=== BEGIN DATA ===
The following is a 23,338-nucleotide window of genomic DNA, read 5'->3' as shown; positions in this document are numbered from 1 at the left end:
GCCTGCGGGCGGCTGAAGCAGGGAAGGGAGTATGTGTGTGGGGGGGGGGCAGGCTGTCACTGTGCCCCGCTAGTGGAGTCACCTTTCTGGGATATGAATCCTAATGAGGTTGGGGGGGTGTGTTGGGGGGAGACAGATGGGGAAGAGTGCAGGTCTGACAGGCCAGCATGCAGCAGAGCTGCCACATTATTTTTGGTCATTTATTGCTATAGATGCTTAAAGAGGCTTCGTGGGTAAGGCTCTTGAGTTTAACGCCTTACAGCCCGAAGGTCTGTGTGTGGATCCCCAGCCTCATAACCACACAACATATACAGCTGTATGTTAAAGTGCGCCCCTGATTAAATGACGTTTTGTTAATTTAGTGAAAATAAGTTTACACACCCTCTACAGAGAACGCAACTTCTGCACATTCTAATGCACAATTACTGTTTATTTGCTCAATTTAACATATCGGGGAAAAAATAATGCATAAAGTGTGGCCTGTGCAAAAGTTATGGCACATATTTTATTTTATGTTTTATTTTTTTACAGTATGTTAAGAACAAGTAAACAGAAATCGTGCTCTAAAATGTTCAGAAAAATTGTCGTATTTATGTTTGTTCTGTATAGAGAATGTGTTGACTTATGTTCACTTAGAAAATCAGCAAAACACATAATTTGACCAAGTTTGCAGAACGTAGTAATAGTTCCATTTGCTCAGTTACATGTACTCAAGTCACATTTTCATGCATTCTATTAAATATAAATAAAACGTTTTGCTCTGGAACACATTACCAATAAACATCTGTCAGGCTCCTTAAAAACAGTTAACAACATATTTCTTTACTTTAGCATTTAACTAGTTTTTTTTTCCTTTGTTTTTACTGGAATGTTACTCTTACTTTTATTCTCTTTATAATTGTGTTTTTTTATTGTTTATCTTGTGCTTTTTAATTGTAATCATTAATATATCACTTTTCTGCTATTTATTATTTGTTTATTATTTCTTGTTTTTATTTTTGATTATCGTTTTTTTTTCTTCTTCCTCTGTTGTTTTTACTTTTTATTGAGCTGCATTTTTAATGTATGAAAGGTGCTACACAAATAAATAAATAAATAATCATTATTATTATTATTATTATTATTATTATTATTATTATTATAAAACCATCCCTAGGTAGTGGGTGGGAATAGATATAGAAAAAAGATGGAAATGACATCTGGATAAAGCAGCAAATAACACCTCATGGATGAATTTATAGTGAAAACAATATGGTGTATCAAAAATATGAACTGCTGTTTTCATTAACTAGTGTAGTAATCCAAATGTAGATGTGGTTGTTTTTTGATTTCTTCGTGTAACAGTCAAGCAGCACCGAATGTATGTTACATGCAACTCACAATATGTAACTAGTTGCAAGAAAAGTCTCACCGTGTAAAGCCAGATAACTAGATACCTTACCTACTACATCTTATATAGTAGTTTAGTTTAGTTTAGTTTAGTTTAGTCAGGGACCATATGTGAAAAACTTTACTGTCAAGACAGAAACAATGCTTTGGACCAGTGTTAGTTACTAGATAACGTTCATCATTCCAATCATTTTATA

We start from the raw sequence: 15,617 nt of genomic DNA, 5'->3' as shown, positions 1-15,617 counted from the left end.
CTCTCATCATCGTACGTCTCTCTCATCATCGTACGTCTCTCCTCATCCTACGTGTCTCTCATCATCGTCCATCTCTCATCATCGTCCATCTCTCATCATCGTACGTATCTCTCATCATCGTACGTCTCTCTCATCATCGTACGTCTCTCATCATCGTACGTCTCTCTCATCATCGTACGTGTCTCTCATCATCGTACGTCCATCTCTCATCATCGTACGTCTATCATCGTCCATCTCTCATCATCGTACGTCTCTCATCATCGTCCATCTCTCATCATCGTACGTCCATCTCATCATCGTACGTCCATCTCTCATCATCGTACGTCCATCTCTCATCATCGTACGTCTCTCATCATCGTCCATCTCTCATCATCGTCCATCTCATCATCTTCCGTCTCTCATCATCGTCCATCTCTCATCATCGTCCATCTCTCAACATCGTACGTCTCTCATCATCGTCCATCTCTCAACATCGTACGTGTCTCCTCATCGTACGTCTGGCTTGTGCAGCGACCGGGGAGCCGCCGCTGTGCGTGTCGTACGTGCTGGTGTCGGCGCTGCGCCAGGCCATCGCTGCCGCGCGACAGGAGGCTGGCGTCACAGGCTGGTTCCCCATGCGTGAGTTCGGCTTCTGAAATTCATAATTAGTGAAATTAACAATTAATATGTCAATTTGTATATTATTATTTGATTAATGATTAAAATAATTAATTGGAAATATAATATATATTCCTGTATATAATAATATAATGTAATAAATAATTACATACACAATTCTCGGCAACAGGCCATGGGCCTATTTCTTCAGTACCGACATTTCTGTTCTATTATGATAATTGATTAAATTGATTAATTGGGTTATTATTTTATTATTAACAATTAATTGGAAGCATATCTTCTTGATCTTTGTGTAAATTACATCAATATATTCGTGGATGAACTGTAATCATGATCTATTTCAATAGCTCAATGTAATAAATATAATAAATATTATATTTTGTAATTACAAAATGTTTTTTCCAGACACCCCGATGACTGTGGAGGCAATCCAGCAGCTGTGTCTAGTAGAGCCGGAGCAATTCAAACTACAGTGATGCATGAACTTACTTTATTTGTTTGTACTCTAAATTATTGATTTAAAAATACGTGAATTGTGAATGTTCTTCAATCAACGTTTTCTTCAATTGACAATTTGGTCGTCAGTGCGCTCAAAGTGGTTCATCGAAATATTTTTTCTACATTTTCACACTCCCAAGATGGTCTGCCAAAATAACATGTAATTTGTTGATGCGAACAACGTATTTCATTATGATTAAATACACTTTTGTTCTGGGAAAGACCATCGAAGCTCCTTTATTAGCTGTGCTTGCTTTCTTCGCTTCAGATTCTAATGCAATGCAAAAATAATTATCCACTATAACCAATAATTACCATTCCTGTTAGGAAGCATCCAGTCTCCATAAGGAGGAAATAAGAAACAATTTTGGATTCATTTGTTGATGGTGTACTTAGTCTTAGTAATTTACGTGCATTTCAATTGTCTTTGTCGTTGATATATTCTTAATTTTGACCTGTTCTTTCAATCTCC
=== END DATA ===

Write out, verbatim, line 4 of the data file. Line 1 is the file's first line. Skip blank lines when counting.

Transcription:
CTCTCATCATCGTACGTCTCTCTCATCATCGTACGTCTCTCCTCATCCTACGTGTCTCTCATCATCGTCCATCTCTCATCATCGTCCATCTCTCATCATCGTACGTATCTCTCATCATCGTACGTCTCTCTCATCATCGTACGTCTCTCATCATCGTACGTCTCTCTCATCATCGTACGTGTCTCTCATCATCGTACGTCCATCTCTCATCATCGTACGTCTATCATCGTCCATCTCTCATCATCGTACGTCTCTCATCATCGTCCATCTCTCATCATCGTACGTCCATCTCATCATCGTACGTCCATCTCTCATCATCGTACGTCCATCTCTCATCATCGTACGTCTCTCATCATCGTCCATCTCTCATCATCGTCCATCTCATCATCTTCCGTCTCTCATCATCGTCCATCTCTCATCATCGTCCATCTCTCAACATCGTACGTCTCTCATCATCGTCCATCTCTCAACATCGTACGTGTCTCCTCATCGTACGTCTGGCTTGTGCAGCGACCGGGGAGCCGCCGCTGTGCGTGTCGTACGTGCTGGTGTCGGCGCTGCGCCAGGCCATCGCTGCCGCGCGACAGGAGGCTGGCGTCACAGGCTGGTTCCCCATGCGTGAGTTCGGCTTCTGAAATTCATAATTAGTGAAATTAACAATTAATATGTCAATTTGTATATTATTATTTGATTAATGATTAAAATAATTAATTGGAAATATAATATATATTCCTGTATATAATAATATAATGTAATAAATAATTACATACACAATTCTCGGCAACAGGCCATGGGCCTATTTCTTCAGTACCGACATTTCTGTTCTATTATGATAATTGATTAAATTGATTAATTGGGTTATTATTTTATTATTAACAATTAATTGGAAGCATATCTTCTTGATCTTTGTGTAAATTACATCAATATATTCGTGGATGAACTGTAATCATGATCTATTTCAATAGCTCAATGTAATAAATATAATAAATATTATATTTTGTAATTACAAAATGTTTTTTCCAGACACCCCGATGACTGTGGAGGCAATCCAGCAGCTGTGTCTAGTAGAGCCGGAGCAATTCAAACTACAGTGATGCATGAACTTACTTTATTTGTTTGTACTCTAAATTATTGATTTAAAAATACGTGAATTGTGAATGTTCTTCAATCAACGTTTTCTTCAATTGACAATTTGGTCGTCAGTGCGCTCAAAGTGGTTCATCGAAATATTTTTTCTACATTTTCACACTCCCAAGATGGTCTGCCAAAATAACATGTAATTTGTTGATGCGAACAACGTATTTCATTATGATTAAATACACTTTTGTTCTGGGAAAGACCATCGAAGCTCCTTTATTAGCTGTGCTTGCTTTCTTCGCTTCAGATTCTAATGCAATGCAAAAATAATTATCCACTATAACCAATAATTACCATTCCTGTTAGGAAGCATCCAGTCTCCATAAGGAGGAAATAAGAAACAATTTTGGATTCATTTGTTGATGGTGTACTTAGTCTTAGTAATTTACGTGCATTTCAATTGTCTTTGTCGTTGATATATTCTTAATTTTGACCTGTTCTTTCAATCTCC